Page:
‘The lack of wage growth suggests further room for tightening in the labor market. So long as that remains true, and with inflation still below target, the Fed will be content to hold off on further interest rate hikes’. – Anthony Nieves, ISM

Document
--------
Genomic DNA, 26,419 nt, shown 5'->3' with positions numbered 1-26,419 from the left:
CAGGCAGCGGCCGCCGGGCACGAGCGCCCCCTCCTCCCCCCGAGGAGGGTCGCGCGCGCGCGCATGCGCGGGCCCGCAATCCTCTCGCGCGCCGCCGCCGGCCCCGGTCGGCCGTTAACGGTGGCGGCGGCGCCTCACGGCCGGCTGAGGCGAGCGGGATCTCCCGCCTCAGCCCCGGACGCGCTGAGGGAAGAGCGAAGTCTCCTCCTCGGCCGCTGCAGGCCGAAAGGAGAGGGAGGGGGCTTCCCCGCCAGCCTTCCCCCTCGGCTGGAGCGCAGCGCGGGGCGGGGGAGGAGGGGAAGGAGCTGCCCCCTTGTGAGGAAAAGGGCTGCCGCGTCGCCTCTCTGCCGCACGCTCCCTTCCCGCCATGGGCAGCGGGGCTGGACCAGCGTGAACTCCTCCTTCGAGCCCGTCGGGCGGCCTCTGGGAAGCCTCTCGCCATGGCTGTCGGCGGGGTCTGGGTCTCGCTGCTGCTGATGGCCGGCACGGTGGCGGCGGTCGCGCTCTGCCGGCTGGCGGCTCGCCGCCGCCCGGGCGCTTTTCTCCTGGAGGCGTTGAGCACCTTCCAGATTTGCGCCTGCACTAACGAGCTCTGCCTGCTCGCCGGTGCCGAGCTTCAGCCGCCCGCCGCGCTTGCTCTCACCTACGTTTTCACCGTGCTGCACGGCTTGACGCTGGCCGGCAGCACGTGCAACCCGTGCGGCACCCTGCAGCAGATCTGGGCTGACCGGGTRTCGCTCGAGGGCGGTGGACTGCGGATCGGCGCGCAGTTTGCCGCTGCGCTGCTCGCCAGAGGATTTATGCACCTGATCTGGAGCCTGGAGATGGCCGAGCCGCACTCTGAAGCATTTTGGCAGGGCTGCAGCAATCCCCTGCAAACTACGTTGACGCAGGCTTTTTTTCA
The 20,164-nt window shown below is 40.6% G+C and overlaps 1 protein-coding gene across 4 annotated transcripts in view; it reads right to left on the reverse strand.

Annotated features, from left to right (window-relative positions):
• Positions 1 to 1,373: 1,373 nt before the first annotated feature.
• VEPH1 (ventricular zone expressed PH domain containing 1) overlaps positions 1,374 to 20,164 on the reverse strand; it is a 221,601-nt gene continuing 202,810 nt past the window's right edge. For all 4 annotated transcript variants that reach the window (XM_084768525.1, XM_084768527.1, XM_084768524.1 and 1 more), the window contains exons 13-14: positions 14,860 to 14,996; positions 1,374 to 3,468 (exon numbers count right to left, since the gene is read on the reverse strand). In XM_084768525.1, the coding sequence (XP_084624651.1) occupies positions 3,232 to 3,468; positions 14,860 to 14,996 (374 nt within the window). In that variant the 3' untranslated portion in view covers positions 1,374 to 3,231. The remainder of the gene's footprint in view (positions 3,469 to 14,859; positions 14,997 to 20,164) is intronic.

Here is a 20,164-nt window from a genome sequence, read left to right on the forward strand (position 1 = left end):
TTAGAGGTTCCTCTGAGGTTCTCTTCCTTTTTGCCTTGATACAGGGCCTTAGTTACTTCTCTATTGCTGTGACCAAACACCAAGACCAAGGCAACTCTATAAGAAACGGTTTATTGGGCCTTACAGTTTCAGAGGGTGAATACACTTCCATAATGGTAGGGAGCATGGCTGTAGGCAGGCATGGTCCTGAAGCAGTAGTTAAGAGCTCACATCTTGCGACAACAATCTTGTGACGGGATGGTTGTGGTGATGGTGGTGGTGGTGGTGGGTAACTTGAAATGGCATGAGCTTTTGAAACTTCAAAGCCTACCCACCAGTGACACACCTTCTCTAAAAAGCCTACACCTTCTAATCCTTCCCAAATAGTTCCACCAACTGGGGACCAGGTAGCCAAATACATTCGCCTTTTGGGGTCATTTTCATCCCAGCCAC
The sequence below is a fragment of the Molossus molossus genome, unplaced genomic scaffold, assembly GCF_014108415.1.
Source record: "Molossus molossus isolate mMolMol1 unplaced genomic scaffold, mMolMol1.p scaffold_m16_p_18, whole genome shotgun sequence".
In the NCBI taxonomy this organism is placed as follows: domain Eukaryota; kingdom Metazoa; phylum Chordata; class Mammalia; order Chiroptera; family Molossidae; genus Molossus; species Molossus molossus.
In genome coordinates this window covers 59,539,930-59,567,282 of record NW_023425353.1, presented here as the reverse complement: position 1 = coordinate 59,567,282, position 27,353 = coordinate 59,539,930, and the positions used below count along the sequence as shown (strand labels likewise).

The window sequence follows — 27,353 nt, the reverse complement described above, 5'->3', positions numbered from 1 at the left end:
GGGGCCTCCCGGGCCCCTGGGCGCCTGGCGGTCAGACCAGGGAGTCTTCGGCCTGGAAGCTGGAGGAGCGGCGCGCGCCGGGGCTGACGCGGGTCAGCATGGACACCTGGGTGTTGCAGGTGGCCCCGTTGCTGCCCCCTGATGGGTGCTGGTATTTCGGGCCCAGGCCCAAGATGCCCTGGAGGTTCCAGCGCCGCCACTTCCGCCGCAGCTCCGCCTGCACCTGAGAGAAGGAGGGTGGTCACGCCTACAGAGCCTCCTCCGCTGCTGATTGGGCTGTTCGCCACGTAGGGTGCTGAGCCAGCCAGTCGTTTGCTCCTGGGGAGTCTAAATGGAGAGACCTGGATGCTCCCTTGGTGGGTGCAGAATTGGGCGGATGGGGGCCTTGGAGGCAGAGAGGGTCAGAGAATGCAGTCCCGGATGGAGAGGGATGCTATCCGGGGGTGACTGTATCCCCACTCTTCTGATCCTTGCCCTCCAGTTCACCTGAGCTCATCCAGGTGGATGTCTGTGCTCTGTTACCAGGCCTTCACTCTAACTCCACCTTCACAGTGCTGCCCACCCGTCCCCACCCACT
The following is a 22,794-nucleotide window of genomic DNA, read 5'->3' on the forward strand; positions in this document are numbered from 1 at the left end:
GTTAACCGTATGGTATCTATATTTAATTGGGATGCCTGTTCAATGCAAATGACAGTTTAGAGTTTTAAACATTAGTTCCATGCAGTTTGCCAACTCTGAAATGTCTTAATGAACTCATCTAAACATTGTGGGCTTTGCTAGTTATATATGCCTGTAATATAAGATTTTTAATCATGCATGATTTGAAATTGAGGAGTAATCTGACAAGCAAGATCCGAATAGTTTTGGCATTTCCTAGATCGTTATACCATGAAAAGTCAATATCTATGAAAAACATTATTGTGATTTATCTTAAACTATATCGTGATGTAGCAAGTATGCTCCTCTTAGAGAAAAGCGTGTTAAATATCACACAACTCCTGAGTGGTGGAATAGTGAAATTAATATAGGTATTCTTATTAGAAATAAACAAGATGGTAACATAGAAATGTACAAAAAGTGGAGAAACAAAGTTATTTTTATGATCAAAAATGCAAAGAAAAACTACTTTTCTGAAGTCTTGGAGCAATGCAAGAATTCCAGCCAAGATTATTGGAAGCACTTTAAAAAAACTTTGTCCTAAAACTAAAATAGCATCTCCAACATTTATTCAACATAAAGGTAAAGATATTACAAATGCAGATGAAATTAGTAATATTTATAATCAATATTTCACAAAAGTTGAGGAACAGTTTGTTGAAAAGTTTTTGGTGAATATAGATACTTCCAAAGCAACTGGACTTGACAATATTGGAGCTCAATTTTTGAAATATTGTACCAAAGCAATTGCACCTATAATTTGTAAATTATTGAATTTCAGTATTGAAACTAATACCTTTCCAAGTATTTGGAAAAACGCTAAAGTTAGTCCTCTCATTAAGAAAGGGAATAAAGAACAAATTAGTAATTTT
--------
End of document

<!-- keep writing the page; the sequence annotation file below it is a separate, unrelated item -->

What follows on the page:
US companies created more jobs than expected last month, following the disappointing December figure. The Bureau of Labor Statistics revealed on Friday that nonfarm payrolls rose 227,000 in January, compared with the preceding month’s upwardly revised 157,000, while market analysts anticipated an increase to 170,000 in the reported month. Meanwhile, the unemployment rate came in at 4.8% last month, up from December’s reading of 4.7%. Friday’s data also showed that average hourly earnings grew 0.1% in January, following the prior month’s downwardly revised 0.2% and falling behind the 0.3% rise market forecast. Earlier this week, the Federal Reserve declined to raise interest rates. However, policymakers maintained their projection of three hikes in 2017. Separately, the Institute of Supply Management reported its Non-Manufacturing Purchasing Managers’ Index fell to 56.5 in January from the preceding month’s 57.2, whereas analysts penciled in a slight decrease to 57.0 points. Overall, the slight decrease in the headline Index was mainly driven by the weaker New Orders Index, which dropped to 58.6 from 60.7 in the previous month; however, order backlogs held on the same level. Moreover, the ISM said the Employment Index advanced to 54.7, while the Price Index surged to 59.0 from 56.0, representing an increase in inflationary pressures.